Pilar’s Journey

Pilar-Gonzales-webBy Pilar Gonzales

When John Bloom invited me to help conceive, plan, and experience the Conversation on Money, Race, and Class; I was honored to participate in the life experiment with him.

Conversation has been the single most important tool in my professional life as a fundraiser. It’s also one of the best survival skills. Since early childhood, I had to learn to converse in both English and Spanish. Living with my Spanish-speaking grandparents, I often served as an interpreter between them and the dominant world.

You can’t speak about money without addressing class, and you can’t discuss either without addressing race. With this conversation, I was resolved to bring my fullest self to the circle and not be afraid to bring my history of poverty into the room.

I wanted to heal old money wounds, and did in some ways. For instance, at one conversation we talked about money and food. As a kid, I remember having to sign for groceries at the local store because my grandfather couldn’t. I never interpreted the humiliating comments to my grandfather. I remembered how a month’s time was marked by having food or not having food. I could tell you exactly what day of the week it was because there was only coffee, beans or tortillas left to eat.

In our group conversations, we talked about debt, what abundance looks like in a family of color, what it’s like to stretch one’s paycheck when you’re working class, coming into money, and much more. We cried at the stories of racist exclusion, fear and loneliness when you’re a child of color; when your dad can’t get a job because he’s brown or black or a poor white person. We giggled at our habits of saving money, of pinching pennies, of what makes us feel rich, and of what we do to hide our wealth. All of it mattered.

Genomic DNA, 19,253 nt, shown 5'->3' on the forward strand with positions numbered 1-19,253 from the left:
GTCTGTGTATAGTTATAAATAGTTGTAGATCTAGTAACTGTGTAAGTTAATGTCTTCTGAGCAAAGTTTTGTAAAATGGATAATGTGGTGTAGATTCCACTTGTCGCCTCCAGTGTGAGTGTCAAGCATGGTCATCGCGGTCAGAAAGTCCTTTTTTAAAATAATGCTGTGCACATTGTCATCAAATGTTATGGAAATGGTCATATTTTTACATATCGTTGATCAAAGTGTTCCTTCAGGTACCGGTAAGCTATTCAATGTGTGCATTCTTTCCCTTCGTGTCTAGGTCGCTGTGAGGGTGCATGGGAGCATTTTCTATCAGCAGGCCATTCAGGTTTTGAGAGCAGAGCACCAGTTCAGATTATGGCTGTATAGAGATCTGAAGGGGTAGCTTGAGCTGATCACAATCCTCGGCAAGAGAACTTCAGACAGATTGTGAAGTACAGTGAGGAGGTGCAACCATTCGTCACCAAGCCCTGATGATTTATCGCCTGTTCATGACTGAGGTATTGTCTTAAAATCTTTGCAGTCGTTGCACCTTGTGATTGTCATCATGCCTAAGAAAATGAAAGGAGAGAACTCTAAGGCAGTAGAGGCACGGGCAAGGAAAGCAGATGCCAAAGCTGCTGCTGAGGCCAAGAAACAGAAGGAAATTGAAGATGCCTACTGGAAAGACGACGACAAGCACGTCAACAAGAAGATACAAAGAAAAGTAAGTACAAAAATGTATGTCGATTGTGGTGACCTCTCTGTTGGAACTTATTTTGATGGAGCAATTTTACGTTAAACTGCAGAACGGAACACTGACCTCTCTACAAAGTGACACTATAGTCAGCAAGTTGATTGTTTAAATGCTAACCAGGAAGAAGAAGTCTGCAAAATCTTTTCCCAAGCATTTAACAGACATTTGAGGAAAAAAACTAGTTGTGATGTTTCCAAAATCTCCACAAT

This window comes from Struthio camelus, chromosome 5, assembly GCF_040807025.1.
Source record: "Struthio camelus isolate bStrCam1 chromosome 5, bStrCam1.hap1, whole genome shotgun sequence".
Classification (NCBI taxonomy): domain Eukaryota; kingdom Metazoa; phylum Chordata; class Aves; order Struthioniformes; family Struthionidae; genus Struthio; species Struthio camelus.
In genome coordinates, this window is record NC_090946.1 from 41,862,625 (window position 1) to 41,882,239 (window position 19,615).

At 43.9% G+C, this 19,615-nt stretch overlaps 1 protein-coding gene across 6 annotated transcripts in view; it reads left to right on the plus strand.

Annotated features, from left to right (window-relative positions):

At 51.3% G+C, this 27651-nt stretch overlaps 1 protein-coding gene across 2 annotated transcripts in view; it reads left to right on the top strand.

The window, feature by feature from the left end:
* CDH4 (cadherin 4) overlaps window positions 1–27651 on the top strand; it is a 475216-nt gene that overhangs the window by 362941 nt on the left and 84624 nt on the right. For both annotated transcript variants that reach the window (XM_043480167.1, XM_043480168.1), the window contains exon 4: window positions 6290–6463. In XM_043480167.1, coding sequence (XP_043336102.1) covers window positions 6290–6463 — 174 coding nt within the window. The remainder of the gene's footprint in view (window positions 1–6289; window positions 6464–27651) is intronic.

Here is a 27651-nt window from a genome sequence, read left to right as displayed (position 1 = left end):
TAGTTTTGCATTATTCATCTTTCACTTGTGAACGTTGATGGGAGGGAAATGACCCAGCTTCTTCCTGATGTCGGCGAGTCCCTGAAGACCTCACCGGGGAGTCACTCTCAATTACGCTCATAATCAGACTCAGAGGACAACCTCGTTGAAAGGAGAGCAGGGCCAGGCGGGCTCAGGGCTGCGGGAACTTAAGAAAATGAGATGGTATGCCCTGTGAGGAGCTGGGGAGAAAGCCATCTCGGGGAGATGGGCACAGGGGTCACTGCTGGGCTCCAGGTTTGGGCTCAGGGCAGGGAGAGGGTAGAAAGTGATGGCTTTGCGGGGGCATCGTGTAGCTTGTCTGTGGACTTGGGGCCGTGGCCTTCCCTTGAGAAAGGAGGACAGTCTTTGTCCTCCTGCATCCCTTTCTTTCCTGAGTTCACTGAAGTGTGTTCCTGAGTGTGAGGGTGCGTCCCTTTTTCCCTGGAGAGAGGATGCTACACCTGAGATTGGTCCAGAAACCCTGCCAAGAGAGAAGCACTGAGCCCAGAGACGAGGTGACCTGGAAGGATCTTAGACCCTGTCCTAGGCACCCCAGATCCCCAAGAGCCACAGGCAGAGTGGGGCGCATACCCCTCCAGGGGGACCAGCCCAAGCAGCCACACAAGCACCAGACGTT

I’ve read that a new marriage will last longer if you talk about how you each handle money, about your financial dreams, or even divulge your financial debts before you marry. What sage advice. Here we were as an intentional community of people and we’re sharing some of our deepest experiences on money, race, and class. It was honest and felt mutually compassionate.

It’s impossible to say what it would do for you—the reader—to have a conversation like this. We could not have imagined the outcome. Yet years later, I’m still sharing money secrets, and standing up to racist situations that would have swallowed me up in a different time.

I thank my colleagues who stay in the conversation every day of their lives, and serve this world through their enlightenment.

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